In classrooms and community organizations around Washington, civic educators are at work laying the foundation for new generations of engaged citizens. The Legislature is featuring those teachers.
Adapted from a profile by Hannah Driscoll, Senate Intern from University of Washington.
The Washington State Legislature recognizes and features great Civic Educators on its website. Mike Wilson of Cascade High School is one of those featured teachers.
Wilson has been a teacher for 37 years and says, “I love it and can’t wait to get to school.” For 20 years he has taught at Cascade High School, and for 15 of those years he has been involved in civic education.
Wilson uses projects, such as a mock congress, inviting politicians to his classroom to talk about today’s issues, and debates, to engage his students. He plans trips to Washington, D.C. to see presidential inaugurations and give students the opportunity to engage with politicians about issues ranging from transportation to secondary education to health care.
To create an active, involved and welcoming environment, Wilson has inspired thousands of students to stay politically aware and register to vote. Many students enter his classroom tentative, and struggle with the perception they don’t count.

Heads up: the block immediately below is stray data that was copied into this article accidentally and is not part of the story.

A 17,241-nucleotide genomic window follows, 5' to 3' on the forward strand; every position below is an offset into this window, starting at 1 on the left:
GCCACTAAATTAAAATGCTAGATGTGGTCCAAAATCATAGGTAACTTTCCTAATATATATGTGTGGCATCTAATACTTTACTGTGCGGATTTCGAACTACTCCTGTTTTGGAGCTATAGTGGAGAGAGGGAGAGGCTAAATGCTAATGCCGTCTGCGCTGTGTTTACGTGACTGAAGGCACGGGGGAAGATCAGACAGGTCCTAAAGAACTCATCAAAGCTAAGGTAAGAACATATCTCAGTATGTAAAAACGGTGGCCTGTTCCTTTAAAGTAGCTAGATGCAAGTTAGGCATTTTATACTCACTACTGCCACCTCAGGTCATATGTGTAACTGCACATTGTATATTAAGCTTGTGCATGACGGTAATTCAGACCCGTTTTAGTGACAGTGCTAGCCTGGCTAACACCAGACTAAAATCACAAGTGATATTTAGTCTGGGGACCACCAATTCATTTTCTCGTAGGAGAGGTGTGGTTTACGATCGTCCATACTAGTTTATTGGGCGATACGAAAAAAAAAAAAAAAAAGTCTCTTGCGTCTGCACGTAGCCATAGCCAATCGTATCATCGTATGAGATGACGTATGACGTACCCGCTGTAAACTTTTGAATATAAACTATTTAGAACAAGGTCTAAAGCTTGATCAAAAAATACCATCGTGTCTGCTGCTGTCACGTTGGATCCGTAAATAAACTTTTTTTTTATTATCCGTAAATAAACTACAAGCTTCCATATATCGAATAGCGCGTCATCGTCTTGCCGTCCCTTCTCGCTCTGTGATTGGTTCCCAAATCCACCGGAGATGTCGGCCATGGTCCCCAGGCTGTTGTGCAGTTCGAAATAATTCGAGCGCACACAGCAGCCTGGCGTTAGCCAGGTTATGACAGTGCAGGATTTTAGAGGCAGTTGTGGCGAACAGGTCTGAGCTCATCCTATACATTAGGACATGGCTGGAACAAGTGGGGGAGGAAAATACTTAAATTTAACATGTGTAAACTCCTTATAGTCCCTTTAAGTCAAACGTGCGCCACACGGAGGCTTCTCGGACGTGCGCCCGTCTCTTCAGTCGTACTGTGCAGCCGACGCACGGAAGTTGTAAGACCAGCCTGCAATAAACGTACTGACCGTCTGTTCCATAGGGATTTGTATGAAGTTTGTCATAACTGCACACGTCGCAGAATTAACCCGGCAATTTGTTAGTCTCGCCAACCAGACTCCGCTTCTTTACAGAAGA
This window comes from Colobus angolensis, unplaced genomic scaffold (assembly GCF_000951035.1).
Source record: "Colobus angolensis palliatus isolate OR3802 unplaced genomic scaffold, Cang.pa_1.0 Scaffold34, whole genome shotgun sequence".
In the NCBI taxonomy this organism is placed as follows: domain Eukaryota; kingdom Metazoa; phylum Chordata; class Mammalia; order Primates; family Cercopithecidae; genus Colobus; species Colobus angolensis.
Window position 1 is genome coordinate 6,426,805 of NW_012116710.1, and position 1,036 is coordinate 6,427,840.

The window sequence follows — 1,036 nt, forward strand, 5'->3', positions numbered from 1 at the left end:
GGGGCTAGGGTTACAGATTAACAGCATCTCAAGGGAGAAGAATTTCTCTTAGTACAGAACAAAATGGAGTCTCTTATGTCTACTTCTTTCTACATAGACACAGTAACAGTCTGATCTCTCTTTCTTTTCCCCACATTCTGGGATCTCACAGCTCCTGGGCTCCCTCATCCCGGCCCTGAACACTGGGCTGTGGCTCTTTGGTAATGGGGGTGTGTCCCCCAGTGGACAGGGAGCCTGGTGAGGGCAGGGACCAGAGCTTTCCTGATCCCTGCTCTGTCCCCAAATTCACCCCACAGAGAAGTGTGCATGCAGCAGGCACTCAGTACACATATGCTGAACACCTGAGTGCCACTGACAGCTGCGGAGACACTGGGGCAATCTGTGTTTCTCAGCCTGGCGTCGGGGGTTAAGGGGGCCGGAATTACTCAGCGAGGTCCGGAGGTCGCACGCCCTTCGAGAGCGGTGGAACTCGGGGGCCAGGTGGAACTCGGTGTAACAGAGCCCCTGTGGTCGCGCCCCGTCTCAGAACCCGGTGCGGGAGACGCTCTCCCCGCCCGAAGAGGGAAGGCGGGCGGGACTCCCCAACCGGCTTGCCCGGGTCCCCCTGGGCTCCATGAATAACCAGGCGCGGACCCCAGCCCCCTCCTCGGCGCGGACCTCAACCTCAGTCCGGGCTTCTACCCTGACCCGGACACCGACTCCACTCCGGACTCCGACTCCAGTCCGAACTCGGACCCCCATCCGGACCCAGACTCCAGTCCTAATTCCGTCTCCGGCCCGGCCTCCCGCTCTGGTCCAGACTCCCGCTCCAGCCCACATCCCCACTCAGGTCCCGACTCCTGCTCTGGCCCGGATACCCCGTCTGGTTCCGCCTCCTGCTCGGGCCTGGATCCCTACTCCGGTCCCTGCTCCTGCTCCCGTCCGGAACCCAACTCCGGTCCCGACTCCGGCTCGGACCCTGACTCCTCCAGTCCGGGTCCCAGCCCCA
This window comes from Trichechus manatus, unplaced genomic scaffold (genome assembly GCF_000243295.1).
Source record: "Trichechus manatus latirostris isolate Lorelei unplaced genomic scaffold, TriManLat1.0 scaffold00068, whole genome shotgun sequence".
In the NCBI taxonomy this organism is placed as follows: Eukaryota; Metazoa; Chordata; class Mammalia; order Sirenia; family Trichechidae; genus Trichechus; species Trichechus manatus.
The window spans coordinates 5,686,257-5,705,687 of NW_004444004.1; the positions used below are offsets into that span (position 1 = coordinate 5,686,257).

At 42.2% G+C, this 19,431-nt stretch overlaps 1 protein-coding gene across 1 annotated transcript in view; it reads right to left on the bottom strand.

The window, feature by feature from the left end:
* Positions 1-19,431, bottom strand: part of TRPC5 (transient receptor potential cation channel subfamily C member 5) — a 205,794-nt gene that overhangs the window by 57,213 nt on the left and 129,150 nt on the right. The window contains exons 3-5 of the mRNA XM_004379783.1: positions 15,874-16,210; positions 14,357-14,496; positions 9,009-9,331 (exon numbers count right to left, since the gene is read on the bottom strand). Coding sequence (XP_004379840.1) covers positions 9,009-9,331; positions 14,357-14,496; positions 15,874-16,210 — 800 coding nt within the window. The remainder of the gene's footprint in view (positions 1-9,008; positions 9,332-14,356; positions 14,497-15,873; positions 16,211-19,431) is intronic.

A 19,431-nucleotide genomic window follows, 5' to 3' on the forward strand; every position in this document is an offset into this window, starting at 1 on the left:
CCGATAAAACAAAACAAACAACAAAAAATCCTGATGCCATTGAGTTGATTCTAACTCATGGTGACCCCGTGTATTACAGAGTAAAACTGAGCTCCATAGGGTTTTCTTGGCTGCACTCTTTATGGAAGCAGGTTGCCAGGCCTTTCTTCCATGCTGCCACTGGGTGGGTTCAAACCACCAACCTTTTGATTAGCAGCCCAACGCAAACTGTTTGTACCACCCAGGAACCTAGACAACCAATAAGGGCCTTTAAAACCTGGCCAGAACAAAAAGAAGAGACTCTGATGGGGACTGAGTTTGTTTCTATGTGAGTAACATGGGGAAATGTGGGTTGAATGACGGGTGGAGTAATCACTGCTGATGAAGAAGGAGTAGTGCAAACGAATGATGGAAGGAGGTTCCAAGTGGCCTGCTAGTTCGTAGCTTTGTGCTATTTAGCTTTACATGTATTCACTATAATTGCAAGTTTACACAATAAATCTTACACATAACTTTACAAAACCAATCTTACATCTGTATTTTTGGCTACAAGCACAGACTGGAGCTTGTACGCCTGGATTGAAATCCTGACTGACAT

Wilson challenges this perspective by holding high expectations for his students; they leave ready to do more. His students work as a team to support each other and grow together.
Students continue to inspire Wilson to remain teaching as he helps them become better decision makers and writers. He pushes his students out of their comfort zones through having productive, enhancing, political conversations.
If you turn 18 while you are in Wilson’s class, he will make sure to find time in the class day for you to register to vote. His goal is not just to get his students to pass, but to help generate a passion for learning.
Wilson is one of a few teachers with a golden teaching certificate, meaning he is qualified to teach grades K-12. He is National Board Certified – a process requiring months of intense independent study. He works with co-teachers to share ideas and further his own learning, always finding a new way to learn. He is a life-longer learner.